Several successful people have the same thing for lunch every day and perhaps even consider it a factor in their success. Eating the same lunch every day has some positive attributes like regularity and discipline (assuming the lunch choice is healthy). On the other hand, we might think of someone who eats the same thing every day as boring or lacking creativity.
In Judaism, regularity can be a double-edged sword. On the one hand, someone who goes to Synagogue, puts on tefillin, has a daily schedule for Torah learning or performs any mitzvah consistently is undoubtedly praiseworthy. On the other hand, regularity can lead to rote. For example, do we put on tefillin with the same enthusiasm as someone who never put them on before?
The Talmud in Megillah 18a comments:
זכור יכול בלב כשהוא אומר לא תשכח הרי שכחת הלב אמור הא מה אני מקיים זכור בפה.
Where do we know that “Zachor,” the remembrance of Amalek, involves reading the Torah portion aloud? Perhaps it requires merely reading it silently. The Talmud answers: Since it says subsequently: “You shall not forget” (Deuteronomy 25:19), what then is the meaning of “Zachor”-“remember”? Instead, it means that the remembrance must be expressed with the mouth.
Rav Yaakov Moshe Charlop notes that it is unusual that there should be a mitzvah not to forget Amalek in one’s heart. What does the heart have to do with the memory? He suggests that, in reality, every time we perform a mitzvah, we should be even more excited to do it the next time. Energy and inspiration come with observance of mitzvot which should propel us to want more each time we perform them. Amalek introduced to Am Yisrael the concept that mitzvot aren’t acts of holiness, but can be viewed as natural activities, part of our daily routine. “אשר קרך בדרך,” (from the word קר) – Amalek cooled down the energy that comes from mitzvah observance. As such, it is a constant struggle to infuse our daily mitzvot with inspiration and holiness. That is what is meant by “שכחת הלב,” forgetting in one’s heart. We can’t forget to put our hearts into mitzvah observance. It’s not enough to perform the mitzvot. We need to do so with enthusiasm, which is a fulfillment of the mitzvah to remember Amalek.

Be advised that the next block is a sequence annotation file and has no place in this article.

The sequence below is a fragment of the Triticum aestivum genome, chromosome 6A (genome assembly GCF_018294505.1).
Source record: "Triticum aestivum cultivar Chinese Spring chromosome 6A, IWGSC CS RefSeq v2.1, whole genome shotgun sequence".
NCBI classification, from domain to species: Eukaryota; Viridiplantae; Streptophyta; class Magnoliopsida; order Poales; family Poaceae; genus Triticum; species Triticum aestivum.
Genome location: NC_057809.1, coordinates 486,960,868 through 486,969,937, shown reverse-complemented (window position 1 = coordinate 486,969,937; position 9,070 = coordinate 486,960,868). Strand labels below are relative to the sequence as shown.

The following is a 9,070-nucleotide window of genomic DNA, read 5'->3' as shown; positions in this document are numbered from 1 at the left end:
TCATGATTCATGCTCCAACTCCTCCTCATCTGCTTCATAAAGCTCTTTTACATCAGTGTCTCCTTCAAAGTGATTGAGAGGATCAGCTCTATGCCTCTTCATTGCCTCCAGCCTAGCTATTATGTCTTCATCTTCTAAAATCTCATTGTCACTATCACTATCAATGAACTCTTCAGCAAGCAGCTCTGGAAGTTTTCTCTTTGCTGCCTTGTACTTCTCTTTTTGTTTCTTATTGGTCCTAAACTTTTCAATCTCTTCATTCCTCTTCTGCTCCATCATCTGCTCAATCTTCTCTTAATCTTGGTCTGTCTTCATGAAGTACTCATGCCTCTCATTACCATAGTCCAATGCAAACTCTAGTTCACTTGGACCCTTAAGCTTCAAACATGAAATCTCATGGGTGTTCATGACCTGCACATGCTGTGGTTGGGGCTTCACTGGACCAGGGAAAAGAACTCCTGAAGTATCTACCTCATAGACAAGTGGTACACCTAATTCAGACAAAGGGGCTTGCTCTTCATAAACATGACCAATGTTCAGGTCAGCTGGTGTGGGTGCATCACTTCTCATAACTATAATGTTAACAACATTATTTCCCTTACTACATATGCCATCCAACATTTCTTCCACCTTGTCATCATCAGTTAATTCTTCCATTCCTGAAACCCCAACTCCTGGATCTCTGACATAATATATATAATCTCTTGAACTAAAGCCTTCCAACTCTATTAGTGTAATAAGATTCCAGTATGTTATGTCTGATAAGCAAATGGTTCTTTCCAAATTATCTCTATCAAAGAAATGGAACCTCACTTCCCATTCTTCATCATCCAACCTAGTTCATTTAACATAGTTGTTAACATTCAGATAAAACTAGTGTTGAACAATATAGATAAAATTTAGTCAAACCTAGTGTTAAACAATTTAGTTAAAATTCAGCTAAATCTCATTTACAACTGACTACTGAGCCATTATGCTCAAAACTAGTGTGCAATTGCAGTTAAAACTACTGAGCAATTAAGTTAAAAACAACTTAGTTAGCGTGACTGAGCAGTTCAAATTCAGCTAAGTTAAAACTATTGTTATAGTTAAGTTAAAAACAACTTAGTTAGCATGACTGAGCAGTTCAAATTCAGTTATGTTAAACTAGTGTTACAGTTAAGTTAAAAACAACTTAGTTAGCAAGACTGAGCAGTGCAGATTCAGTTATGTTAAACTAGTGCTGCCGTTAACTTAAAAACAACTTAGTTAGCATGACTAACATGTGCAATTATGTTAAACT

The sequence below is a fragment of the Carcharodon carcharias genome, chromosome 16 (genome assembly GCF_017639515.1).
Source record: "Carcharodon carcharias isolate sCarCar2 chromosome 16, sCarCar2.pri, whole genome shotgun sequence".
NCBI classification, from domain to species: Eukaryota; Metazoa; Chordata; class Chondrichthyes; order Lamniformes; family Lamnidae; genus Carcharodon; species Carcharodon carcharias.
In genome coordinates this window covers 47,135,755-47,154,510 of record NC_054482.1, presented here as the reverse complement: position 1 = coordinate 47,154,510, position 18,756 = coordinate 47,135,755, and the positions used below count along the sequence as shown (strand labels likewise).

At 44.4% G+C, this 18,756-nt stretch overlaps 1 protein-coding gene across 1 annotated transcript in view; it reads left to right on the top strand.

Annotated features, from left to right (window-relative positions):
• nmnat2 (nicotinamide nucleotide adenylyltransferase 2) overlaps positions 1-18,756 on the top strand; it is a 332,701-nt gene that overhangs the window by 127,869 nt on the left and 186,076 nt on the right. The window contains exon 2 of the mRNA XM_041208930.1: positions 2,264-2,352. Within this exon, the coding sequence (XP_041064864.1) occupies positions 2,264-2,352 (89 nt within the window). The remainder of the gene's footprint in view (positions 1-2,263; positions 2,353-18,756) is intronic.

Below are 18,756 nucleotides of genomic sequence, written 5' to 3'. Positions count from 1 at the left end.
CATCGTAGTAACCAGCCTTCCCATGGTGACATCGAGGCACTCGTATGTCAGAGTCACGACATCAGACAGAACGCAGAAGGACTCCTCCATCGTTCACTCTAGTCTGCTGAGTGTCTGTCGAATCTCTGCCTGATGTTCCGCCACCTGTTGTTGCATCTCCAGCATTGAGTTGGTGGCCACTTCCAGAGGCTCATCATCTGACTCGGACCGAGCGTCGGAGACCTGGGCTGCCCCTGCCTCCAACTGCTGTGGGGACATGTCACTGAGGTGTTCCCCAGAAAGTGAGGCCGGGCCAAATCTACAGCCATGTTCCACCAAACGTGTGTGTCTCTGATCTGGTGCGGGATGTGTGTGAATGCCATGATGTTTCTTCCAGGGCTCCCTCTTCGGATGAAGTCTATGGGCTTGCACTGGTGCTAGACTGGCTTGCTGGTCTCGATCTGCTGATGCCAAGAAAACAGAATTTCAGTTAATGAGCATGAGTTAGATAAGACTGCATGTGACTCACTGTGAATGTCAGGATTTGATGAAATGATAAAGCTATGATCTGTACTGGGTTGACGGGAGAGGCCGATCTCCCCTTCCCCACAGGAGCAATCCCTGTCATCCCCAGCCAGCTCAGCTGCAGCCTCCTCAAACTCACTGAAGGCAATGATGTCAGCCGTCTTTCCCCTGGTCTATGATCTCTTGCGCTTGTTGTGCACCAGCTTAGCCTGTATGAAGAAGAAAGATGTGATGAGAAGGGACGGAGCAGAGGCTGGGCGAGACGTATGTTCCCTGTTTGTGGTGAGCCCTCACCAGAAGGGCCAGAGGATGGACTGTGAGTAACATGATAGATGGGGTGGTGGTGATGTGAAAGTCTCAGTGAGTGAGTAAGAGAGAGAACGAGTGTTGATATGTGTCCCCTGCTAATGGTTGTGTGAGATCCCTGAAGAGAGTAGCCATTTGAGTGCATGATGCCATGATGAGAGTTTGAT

If our mitzvah observance becomes part of our daily routine – praying at the same time each day, eating the same sandwich, wearing the same clothes etc., we should be proud of our regularity and discipline. However, the critique of those who eat the same lunch every day, that they lack creativity should be taken more seriously regarding mitzvah observance. Our goal should be to try to harness our creative energy so that the daily mitzvot we perform tomorrow are (at least) as exciting to us as freshly baked hamantaschen are to someone who has never eaten anything other than a peanut butter and jelly sandwich.
This Shabbat, we will be fulfilling the Torah obligation of reading the portion, remembering what Amalek did to us when we came out of Egypt. I look forward to seeing you on Shabbat for this important mitzvah and for a delightful Megillah reading with festivities for the whole family on Purim – Monday at 6:45 pm and Tuesday at 7 am.
Shabbat Shalom & Purim Sameach,
Rabbi Shlomo Gabay
Parshat Tetzaveh/Shabbat Zachor – Eating the same lunch every day